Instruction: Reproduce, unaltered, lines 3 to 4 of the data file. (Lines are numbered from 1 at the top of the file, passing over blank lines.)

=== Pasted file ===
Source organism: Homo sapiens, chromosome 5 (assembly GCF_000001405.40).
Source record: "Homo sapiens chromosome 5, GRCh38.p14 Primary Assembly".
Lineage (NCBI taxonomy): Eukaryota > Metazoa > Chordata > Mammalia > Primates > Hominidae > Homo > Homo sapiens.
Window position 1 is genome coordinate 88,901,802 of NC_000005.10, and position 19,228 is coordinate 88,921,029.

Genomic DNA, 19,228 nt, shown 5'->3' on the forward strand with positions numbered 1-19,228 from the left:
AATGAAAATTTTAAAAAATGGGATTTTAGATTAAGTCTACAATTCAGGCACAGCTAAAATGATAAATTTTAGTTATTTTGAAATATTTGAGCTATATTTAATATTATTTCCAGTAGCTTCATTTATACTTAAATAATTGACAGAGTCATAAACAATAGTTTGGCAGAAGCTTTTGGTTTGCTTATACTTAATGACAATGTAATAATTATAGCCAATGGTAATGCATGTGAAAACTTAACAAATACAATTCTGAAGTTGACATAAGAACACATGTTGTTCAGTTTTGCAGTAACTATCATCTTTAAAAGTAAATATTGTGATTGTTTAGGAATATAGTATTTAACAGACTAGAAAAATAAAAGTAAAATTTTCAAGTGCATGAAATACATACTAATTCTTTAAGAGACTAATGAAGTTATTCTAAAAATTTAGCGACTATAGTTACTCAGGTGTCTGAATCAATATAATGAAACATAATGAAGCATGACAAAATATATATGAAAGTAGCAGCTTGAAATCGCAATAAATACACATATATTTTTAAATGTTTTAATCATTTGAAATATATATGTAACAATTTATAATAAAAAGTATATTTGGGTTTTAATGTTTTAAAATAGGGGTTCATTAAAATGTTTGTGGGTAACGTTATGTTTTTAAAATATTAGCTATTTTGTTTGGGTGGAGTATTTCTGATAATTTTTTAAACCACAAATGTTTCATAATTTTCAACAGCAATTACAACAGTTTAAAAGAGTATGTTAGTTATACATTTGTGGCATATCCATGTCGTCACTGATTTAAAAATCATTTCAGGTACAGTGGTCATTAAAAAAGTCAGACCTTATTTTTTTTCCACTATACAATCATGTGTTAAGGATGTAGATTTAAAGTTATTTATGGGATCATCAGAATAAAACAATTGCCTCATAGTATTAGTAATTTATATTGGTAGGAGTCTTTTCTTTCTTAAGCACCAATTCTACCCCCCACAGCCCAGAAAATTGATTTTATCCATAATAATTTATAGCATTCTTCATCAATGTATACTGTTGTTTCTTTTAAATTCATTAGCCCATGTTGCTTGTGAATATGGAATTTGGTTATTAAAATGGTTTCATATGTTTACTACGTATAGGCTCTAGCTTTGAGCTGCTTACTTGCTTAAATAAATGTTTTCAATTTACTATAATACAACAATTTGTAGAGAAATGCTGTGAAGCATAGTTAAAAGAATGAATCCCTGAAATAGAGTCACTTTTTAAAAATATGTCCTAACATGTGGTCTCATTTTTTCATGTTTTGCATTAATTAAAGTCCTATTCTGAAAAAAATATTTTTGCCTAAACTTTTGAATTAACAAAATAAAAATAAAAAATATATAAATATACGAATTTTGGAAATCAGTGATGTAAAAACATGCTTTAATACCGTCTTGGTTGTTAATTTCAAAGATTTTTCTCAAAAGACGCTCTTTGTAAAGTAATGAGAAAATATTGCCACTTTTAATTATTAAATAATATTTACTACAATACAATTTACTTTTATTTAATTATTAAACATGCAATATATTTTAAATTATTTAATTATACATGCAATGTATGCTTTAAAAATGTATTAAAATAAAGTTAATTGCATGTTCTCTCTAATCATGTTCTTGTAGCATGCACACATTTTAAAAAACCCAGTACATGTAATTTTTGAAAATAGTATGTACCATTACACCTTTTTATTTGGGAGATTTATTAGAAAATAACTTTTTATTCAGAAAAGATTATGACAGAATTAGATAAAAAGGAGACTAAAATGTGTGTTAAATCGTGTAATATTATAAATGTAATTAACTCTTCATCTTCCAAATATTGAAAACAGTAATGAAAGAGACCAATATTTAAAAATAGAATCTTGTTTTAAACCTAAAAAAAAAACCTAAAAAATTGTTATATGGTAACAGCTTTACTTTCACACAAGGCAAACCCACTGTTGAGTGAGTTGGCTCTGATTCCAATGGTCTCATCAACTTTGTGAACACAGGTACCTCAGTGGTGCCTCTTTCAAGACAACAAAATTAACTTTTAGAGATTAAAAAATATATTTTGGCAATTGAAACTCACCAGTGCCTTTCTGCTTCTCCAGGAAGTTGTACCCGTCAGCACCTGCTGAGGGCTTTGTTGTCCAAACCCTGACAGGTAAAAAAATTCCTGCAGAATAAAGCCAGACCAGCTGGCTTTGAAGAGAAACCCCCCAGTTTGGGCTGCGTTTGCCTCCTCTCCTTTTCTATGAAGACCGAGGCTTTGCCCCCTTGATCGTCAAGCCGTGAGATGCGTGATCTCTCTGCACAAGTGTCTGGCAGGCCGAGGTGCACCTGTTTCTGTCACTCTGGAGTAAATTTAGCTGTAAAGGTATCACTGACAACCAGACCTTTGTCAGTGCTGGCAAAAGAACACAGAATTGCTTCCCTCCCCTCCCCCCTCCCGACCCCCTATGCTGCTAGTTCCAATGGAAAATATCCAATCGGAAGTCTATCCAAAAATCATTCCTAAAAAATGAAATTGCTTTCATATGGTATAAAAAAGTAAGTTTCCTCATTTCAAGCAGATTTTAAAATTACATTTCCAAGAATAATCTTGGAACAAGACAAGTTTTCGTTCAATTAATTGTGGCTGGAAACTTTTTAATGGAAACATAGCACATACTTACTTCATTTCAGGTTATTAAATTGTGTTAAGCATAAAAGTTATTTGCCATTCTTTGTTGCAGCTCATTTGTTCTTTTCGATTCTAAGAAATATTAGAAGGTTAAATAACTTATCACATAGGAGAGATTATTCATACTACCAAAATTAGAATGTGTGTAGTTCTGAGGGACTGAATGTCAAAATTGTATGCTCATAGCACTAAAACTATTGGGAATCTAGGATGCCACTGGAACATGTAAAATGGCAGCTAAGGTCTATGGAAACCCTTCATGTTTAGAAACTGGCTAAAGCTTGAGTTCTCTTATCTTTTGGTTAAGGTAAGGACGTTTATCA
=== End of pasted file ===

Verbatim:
Lineage (NCBI taxonomy): Eukaryota > Metazoa > Chordata > Mammalia > Primates > Hominidae > Homo > Homo sapiens.
Window position 1 is genome coordinate 88,901,802 of NC_000005.10, and position 19,228 is coordinate 88,921,029.